While Jesse has been with Every Child since November 2009, that wasn’t the start of his work with youth. In 1999, he helped create the VULCAN summer program at California University of Pennsylvania, his alma mater. The program-whose acronym stands for vision, understanding, leadership, civility, academics, and nutrition-offers college preparation to sixth-graders. 
Jesse said it’s best to work with kids when they’re young to build a solid future. The program has sent more than 125 students to CAL U and covered their tuition. The graduation rate-100 percent.
“You need time for these kids to engage with you,” he said. “Once middle-school kids engage with you, they’ll follow you to the end of earth.”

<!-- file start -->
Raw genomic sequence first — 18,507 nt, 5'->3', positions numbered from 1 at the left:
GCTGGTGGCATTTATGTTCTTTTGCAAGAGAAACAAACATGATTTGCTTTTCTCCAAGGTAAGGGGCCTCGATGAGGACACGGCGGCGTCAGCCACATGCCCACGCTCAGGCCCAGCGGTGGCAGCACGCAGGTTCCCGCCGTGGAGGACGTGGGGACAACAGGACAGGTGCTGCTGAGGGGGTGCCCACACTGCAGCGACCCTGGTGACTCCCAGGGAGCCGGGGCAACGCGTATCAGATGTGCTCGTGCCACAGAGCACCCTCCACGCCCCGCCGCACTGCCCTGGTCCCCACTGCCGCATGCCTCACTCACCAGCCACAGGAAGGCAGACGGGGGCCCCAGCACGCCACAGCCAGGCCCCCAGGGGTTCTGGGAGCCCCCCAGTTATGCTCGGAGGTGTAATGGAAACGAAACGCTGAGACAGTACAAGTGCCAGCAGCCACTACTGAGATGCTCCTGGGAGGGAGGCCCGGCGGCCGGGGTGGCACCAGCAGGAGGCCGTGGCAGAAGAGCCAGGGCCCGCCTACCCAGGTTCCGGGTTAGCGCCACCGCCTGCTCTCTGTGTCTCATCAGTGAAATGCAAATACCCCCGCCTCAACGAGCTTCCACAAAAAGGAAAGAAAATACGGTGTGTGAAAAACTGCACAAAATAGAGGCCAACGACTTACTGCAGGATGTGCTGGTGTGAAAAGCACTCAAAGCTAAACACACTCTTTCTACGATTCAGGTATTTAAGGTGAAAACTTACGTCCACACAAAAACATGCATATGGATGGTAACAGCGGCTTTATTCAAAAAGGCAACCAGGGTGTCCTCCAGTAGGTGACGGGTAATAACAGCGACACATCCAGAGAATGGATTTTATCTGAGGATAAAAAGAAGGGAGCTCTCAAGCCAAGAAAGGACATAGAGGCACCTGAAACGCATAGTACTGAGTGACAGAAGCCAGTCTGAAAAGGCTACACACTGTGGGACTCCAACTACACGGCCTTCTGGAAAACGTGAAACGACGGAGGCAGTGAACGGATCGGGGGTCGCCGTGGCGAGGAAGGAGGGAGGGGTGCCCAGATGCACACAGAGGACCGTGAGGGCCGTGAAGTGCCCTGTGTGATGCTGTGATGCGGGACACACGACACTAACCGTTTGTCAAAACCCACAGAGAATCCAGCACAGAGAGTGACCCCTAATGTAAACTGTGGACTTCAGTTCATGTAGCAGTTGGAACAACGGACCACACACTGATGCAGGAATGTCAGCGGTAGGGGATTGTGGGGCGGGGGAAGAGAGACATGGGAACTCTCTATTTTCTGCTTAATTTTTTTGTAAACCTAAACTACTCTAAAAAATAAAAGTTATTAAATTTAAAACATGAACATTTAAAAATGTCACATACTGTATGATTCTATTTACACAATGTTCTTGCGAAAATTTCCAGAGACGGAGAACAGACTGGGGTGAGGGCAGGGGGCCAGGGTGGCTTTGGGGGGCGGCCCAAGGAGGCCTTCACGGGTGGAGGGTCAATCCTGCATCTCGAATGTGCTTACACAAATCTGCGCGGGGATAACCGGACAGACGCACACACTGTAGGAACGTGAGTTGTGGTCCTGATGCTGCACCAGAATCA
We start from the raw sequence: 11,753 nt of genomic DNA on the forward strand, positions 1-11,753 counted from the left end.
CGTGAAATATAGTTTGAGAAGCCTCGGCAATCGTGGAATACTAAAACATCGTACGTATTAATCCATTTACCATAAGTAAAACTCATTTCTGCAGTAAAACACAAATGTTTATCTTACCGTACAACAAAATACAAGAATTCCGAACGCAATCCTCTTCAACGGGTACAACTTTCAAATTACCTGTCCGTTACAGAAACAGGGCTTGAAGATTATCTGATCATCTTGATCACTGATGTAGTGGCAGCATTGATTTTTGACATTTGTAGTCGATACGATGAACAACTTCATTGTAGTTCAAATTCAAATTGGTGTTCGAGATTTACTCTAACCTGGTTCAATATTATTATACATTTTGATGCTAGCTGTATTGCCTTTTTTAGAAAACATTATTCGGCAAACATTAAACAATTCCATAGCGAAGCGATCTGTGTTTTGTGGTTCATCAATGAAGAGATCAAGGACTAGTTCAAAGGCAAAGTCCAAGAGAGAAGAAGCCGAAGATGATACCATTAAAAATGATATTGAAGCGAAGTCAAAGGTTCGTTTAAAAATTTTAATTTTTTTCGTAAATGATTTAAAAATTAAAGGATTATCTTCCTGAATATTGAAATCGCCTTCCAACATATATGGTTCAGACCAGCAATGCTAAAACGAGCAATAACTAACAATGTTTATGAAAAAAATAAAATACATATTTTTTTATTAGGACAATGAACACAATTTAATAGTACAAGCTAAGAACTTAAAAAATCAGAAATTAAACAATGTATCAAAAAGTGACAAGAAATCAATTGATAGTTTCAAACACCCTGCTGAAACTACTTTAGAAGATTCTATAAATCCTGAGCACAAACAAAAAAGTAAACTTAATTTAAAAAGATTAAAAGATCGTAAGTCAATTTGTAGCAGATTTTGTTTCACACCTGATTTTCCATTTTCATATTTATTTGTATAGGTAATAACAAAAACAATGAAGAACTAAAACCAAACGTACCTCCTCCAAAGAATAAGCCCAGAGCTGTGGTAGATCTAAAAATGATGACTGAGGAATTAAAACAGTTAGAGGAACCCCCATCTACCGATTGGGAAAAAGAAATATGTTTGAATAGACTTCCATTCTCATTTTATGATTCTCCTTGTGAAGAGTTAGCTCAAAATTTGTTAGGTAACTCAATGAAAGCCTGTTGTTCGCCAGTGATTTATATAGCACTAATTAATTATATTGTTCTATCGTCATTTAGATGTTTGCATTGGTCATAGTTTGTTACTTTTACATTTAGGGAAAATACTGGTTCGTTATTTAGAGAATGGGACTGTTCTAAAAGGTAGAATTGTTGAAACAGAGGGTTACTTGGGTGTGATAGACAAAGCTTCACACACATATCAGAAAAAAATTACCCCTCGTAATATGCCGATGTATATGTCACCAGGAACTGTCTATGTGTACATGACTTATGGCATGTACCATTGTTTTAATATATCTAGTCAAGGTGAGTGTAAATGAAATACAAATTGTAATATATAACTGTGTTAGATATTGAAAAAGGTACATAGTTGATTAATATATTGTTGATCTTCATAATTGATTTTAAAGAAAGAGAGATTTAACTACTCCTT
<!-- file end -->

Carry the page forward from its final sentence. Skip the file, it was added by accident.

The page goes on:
Growing up in Philadelphia, Jesse said, was what caused him to go into his line of work. 
“I saw a lot of unfortunately negative things,” he said. “I always knew that whenever I got older I wanted to create life-impacting experiences for kids, because I knew that I wasn’t seeing that where I came from. I knew what was missing. So I said, ‘Wherever I go, wherever I wind up, whatever community I’m in, I’m going to make life-impacting experiences for kids.’ ” 
A Penn Hills resident with a son who serves in the military, Jesse said dignity and respect guide his actions both at work and in everyday life. He credited his dedicated staff with helping to create an inclusive workplace.
“Sometimes the little things–just to say thank you, just to say ‘I appreciate what you’ve done’-are what creates a positive culture,” he said. 

Do you know an individual who makes a positive impact and promotes an environment of inclusion? If so, nominate the person in your life you feel has made a difference for the Dignity & Respect Champion Award!  Follow the link to get started:

May’s Dignity & Respect Champion: Charlie Batch

Congratulations to Pittsburgh Steeler Charlie Batch, May’s Dignity & Respect Champion!